Alexa Maneri, etc., et al., respondents, v. Patchogue- Medford Union Free School District, et al., appellants.
Argued—September 16, 2014
DECISION & ORDER
In an action to recover damages for personal injuries, etc., the defendants appeal, as limited by their brief, from so much of an order of the Supreme Court, Suffolk County (LaSalle, J.), dated September 30, 2013, as denied their motion for summary judgment dismissing the complaint.
ORDERED that the order is affirmed insofar as appealed from, with costs.
The plaintiffs commenced this action against the defendants after the infant plaintiff allegedly sustained a cracked and broken tooth while she was an eighth grade student at Oregon Middle School in Medford. The plaintiffs allege that the injury occurred at the conclusion of the injured plaintiff's physical education class on October 1, 2010, when, as her classmates attempted to enter the girls' locker room, she was inadvertently pushed into the locker room door by the students behind her because the door was locked. The defendant Theresa A. Breen, a physical education teacher at the school, had locked the door at the beginning of class to prevent any unauthorized entry into the locker room, but had not unlocked it prior to the occurrence. After the completion of discovery, the defendants moved for summary judgment dismissing the complaint. The Supreme Court denied the motion.
“Schools are under a duty to adequately supervise the students in their charge and they will be held liable for foreseeable injuries proximately related to the absence of adequate supervision” (Mirand v. City of New York, 84 N.Y.2d 44, 49; see Gomez v. Our Lady of Fatima Church, 117 AD3d 987; Nancy Ann O. v Poughkeepsie City School Dist., 95 AD3d 972, 973). While schools are not insurers of student safety, they have a duty to exercise the same degree of care toward their students as would a reasonably prudent parent under comparable circumstances (see Mirand v. City of New York, 84 N.Y.2d at 49; Anastasiya M. v New York City Bd. of Educ., 112 AD3d 585; Hernandez v Middle Country Cent. School Dist., 83 AD3d 781). Here, the evidence submitted by the defendants, which included the deposition testimony of the infant plaintiff and Breen, was insufficient to establish, prima facie, that they properly supervised the infant plaintiff and her physical education class or that their alleged negligent supervision was not a proximate cause of the infant plaintiff's injuries (see Rodriguez v Riverhead Cent. School Dist., 85 AD3d 1147; Hernandez v Middle Country Cent. School Dist., 83 AD3d 781; Llauger v. Archdiocese of N.Y., 82 AD3d 656). In addition, the defendants' evidence was insufficient to establish that the locked door of the girls' locker room was open and obvious and not inherently dangerous under the circumstances (see Surujnaraine v Valley Stream Cent. High School Dist., 88 AD3d 866, 867; cf. Donnelly v. St. Agnes Cathedral Sch., 106 AD3d 773). “Whether a hazard is open and obvious cannot be divorced from the surrounding circumstances,” as the condition may be rendered a trap where it is obscured or the plaintiff is distracted (Pellegrino v. Trapasso, 114 AD3d 917, 918).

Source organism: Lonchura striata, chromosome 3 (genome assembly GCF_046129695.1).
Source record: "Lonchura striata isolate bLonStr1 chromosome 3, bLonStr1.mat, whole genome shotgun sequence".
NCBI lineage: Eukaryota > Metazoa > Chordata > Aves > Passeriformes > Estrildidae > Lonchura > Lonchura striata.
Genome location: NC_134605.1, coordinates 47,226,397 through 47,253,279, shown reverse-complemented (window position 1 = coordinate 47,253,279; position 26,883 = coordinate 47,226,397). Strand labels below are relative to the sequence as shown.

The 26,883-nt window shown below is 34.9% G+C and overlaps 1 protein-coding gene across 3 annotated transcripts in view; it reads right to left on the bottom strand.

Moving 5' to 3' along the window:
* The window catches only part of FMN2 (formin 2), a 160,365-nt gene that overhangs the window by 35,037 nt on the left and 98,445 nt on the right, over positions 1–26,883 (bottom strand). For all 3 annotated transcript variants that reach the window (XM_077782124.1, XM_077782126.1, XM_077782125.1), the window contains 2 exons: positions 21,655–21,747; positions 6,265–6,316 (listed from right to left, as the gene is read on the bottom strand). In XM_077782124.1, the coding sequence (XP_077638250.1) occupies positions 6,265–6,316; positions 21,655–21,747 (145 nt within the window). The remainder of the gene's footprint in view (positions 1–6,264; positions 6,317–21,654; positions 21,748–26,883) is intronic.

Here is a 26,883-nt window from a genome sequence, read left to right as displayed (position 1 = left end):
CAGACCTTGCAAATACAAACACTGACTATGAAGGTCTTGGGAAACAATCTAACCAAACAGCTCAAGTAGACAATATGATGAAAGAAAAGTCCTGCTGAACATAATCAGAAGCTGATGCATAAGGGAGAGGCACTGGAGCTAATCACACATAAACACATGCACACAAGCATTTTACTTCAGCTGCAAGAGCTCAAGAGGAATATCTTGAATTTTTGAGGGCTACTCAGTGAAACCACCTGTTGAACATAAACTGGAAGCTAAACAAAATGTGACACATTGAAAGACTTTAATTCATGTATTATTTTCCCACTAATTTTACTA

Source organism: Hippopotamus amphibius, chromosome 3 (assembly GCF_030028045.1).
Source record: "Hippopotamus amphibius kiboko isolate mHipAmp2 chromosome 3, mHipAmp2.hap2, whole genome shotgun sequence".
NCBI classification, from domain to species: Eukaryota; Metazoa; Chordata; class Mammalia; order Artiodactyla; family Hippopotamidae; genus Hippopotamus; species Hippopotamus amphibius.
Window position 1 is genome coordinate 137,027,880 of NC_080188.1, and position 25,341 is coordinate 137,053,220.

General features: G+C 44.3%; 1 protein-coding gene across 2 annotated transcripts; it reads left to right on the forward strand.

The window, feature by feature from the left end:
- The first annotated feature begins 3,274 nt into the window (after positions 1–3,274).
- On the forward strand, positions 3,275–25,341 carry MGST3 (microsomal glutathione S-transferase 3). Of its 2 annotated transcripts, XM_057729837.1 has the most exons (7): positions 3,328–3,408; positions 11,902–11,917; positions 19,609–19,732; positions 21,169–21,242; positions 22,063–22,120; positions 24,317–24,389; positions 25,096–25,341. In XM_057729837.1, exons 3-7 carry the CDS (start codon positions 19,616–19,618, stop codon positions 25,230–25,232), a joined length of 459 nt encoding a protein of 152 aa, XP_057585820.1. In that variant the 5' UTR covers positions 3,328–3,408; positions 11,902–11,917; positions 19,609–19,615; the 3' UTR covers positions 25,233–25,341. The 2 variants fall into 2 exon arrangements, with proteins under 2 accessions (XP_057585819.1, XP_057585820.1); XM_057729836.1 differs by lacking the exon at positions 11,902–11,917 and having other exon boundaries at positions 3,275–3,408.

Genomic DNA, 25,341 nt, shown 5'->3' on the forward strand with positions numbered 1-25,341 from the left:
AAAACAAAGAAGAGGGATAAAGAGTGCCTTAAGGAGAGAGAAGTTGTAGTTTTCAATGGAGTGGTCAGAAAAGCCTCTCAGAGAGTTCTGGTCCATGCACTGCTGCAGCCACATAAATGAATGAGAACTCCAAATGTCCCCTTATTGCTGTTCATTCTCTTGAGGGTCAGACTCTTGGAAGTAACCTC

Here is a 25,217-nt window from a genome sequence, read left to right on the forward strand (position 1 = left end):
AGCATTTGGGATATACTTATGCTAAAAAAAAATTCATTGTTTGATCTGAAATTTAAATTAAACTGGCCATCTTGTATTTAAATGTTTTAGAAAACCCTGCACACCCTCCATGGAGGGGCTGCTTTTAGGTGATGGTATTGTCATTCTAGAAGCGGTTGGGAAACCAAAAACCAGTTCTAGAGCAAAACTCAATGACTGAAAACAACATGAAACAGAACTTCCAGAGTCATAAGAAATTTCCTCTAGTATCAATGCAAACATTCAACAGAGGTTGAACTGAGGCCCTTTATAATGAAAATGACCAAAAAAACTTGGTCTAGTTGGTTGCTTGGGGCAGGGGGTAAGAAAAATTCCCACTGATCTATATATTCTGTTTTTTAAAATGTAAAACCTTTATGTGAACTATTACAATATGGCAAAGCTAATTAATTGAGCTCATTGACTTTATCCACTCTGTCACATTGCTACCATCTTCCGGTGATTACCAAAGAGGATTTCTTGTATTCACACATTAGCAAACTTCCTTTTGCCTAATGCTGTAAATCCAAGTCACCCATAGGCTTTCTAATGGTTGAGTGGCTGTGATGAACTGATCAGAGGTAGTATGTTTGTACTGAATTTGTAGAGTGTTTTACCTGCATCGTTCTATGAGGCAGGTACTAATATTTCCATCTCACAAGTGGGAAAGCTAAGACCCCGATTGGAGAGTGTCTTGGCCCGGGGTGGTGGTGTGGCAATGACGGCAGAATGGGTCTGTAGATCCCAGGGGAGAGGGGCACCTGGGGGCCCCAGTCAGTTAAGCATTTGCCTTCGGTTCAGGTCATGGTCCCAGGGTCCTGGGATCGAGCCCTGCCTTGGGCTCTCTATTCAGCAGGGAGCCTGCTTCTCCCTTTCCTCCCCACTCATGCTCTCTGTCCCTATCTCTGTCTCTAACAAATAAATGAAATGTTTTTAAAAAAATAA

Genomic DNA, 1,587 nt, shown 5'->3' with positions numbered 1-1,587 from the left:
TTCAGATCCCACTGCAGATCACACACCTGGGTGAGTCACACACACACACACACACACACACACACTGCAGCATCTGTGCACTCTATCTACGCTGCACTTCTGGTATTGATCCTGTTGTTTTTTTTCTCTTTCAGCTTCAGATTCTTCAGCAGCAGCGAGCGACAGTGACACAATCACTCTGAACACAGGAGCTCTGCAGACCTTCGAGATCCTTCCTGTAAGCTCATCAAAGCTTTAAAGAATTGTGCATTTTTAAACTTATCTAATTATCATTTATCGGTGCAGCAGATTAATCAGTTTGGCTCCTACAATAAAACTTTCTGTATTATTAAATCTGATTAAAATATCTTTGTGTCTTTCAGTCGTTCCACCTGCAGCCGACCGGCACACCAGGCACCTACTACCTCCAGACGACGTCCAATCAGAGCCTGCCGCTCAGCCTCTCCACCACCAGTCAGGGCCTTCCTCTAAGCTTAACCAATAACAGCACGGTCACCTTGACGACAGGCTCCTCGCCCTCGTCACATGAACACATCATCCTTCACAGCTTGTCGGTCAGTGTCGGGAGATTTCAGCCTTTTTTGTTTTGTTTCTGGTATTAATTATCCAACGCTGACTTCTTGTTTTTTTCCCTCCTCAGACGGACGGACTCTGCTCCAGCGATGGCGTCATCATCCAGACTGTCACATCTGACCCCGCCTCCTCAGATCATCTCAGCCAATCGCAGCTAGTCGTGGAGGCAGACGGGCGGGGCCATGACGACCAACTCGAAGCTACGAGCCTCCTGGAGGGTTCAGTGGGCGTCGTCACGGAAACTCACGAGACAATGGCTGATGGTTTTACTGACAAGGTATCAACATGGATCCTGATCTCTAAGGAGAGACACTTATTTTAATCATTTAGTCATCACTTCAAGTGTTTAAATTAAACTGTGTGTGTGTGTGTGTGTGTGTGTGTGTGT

The defendants' remaining contentions are without merit.
Accordingly, the Supreme Court properly denied the defendants' motion for summary judgment dismissing the complaint, regardless of the sufficiency of the plaintiffs' opposition papers (see Winegrad v. New York Univ. Med. Ctr., 64 N.Y.2d 851, 853; Hernandez v Middle Country Cent. School Dist., 83 AD3d 781).
DILLON, J.P., HALL, AUSTIN and BARROS, JJ., concur.
Clerk of the Court